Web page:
Industry Talk

Regular Industry Development Updates, Opinions and Talking Points relating to Manufacturing, the Supply Chain and Logistics.

Addressing Supply Chain Security Compliance Obligations

A recent study has found that inadequate software supply chain security and getting to grips with new compliance regulations are two top worries keeping CSOs up at night.

Research conducted at Cloud Expo Europe in March 2023 found that 36.9% of UK organisations have significant concerns with regard to software supply chain security. Meanwhile, just 36.9% were confident of being able to adopt a raft of new security compliance obligations and frameworks within the required timeframes.

With Gartner estimating that more than 95% of new apps will be deployed on cloud-native platforms by 2025 and software supply chain attacks on the rise, UK organisations will need to act fast to address supply chain security and eliminate any confusion regarding new security standards.


Examining the challenge

Despite the fact that 34% of UK organisations now have a cloud native security strategy in place, supply chain vulnerabilities remain a source of anxiety for 37% of organisations who say their concerns are focused on two primary areas: open source software vulnerabilities and flaws that could be exploited (47%), followed closely by third party vendor risk (44%).

In addition to these issues, organisations are also grappling with challenge of complying with a plethora of new supply chain security obligations. Confronted by no fewer than four best-practice guides and two communications from the US federal government, including Executive Order 14028, 52% of UK organisations say they are struggling to meet deadlines or understand the fine print. So much so that only 22% are planning to adopt SBOM standards such as Cyclone DX and SPDX, and just 11% plan to implement NIS2 guidelines.


Navigating the path ahead

To navigate with clarity the path ahead, the following seven recommendations will help organisations understand what they need to be compliant with and how to demonstrate compliance in relation to how they protect the code, tools and processes used to build software.


Recommendation 1:

The 2022 White House memorandum on enhancing the security of the software supply chain through development practices is a key document that contains deadlines for compliance with specific guidelines.

Issued in September 2022, the White House memo was the first document with specific guidelines and compliance deadlines for meeting the requirements set out in the NIST’s Secure Software Development Framework (NIST 800-218). Organisations can use the memo to understand the list of software supply chain compliance deadlines and scope, and use NIST 800-218 to understand these requirements.


Recommendation 2:

If you sell to a US federal agency, or supply companies that sell to federal agencies, you are now required to comply with NIST 800-218 guidelines in the form of self-attestation.

Federal agencies can only use software from producers who can attest to complying with US government specified secure development practices as described in the NIST Guidance.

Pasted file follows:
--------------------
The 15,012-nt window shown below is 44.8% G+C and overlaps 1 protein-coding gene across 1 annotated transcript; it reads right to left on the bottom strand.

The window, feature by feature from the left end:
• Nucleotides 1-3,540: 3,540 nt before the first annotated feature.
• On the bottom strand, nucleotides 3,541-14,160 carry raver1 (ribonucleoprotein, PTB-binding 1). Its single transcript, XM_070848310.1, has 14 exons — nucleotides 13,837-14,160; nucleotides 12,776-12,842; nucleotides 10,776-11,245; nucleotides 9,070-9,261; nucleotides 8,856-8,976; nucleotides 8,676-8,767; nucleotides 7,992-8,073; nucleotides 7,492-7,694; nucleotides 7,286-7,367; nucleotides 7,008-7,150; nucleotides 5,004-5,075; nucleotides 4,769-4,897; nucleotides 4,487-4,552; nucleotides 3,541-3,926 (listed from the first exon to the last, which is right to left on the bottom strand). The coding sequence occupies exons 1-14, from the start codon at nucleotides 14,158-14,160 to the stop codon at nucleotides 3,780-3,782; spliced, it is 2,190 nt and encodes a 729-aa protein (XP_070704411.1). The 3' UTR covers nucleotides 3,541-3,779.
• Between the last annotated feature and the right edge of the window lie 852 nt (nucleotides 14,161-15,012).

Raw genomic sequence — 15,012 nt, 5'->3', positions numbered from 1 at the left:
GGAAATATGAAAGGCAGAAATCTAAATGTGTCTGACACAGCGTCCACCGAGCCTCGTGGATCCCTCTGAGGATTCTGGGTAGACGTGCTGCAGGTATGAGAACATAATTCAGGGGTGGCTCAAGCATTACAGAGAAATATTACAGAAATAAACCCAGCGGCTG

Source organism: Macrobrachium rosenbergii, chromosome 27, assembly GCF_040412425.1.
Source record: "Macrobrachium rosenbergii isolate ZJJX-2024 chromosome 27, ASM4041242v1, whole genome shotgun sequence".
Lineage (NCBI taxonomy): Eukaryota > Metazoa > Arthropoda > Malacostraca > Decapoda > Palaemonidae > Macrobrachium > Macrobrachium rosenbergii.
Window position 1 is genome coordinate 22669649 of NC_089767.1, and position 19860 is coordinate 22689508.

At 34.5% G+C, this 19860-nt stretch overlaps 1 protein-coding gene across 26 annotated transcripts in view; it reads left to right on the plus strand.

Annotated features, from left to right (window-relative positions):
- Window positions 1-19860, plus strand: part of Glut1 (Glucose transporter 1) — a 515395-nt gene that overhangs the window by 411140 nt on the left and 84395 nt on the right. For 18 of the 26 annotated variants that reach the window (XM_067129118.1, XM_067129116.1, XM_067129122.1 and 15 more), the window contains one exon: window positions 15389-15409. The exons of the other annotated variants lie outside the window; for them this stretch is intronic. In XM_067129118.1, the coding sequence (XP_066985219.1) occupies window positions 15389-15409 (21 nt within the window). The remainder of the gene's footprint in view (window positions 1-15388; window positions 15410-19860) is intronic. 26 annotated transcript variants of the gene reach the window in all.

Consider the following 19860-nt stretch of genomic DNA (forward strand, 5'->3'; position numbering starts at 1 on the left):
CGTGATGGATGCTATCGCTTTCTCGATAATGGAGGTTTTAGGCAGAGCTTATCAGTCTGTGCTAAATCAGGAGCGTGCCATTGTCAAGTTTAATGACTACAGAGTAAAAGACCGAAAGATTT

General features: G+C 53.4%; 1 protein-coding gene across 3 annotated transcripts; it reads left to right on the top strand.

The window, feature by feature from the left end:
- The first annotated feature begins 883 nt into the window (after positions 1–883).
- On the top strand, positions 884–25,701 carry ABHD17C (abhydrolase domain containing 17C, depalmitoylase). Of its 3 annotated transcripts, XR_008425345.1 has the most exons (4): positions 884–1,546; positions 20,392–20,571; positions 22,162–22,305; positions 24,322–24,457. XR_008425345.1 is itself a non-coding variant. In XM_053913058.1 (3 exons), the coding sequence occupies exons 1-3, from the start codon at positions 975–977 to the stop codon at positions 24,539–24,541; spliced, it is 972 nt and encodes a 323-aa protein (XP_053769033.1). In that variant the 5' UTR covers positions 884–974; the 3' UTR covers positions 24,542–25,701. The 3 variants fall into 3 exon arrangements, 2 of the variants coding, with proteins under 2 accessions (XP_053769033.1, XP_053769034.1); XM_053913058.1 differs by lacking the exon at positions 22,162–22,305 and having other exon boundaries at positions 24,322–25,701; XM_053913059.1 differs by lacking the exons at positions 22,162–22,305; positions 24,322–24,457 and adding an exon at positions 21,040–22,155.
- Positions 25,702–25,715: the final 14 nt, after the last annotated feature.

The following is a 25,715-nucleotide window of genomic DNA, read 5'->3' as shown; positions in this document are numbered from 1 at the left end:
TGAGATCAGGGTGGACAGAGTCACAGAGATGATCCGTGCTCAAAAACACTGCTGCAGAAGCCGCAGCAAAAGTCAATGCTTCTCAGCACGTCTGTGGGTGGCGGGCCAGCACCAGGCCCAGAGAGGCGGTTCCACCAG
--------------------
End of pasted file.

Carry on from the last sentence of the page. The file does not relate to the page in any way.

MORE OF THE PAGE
Recommendation 3:

The only guide that counts towards self-attestation and compliance is NIST 800-218.

Best practice guides issued by the CNCF, Google (now the Linux Foundation), the CIS, NSA, CISA and ODNI contain helpful tools on how to self-attest, but you should only measure your compliance by the NIST 800-218.


Recommendation 4:

Use the draft self-attestation forms available in the NIST 800-218 FAQ and the NSA, CISA, and ODNI Recommended Practices Guide for Developers.

If you don’t have a third party attestation, for example FedRAMP compliance, use these self-attestation forms to get started today.


Recommendation 5:

The SBOM is not a self-attestation tool in and of itself.

Simply creating a software bill of materials (SBOM) and supplying this to a federal agency isn’t sufficient for self-attestation, as NIST sets out explicit requirements that an SBOM may not necessarily address. For example, vulnerability fixes, third-party licence information, new vulnerability notifications and a process for publishing updates and patches that address new vulnerabilities aren’t always to be found in SBOMs.


Recommendation 6:

Organisations that focus on going beyond using a code repository to create an SBOM will benefit from achieving a more helpful, all-inclusive SBOM that saves more time.

Using the CI/CD tool to create an SBOM will deliver a lot of the application context that’s needed to attest to the security and authenticity of products included in the product: where the artifact is located in the pipeline, what security checks have been run, when the artifact was built, who did the commit, the configurations of the environment, if images were digitally signed, pending security vulnerabilities, and so forth. Creating SBOMs that incorporate proof of appropriate security checks in addition to basic information such as third-party libraries used, packages, and artifact versions produced will save valuable time when creating self-attestations.


Recommendation 7:

Utilise self-attestation forms from NIST or the appendix of the NSA, CISA and ODNI guidelines to cover people and processes.

NIST 800-218 uniquely contains guidance around people and processes and organisations will need to attest to proper preparation of the organisation, including delivering adequate visibility into roles and responsibilities.

By implementing true end-to-end security solutions that keep their software supply chain and utilising these recommendations, organisations will be able to stay secure and remain compliant in the most streamlined and effective way possible.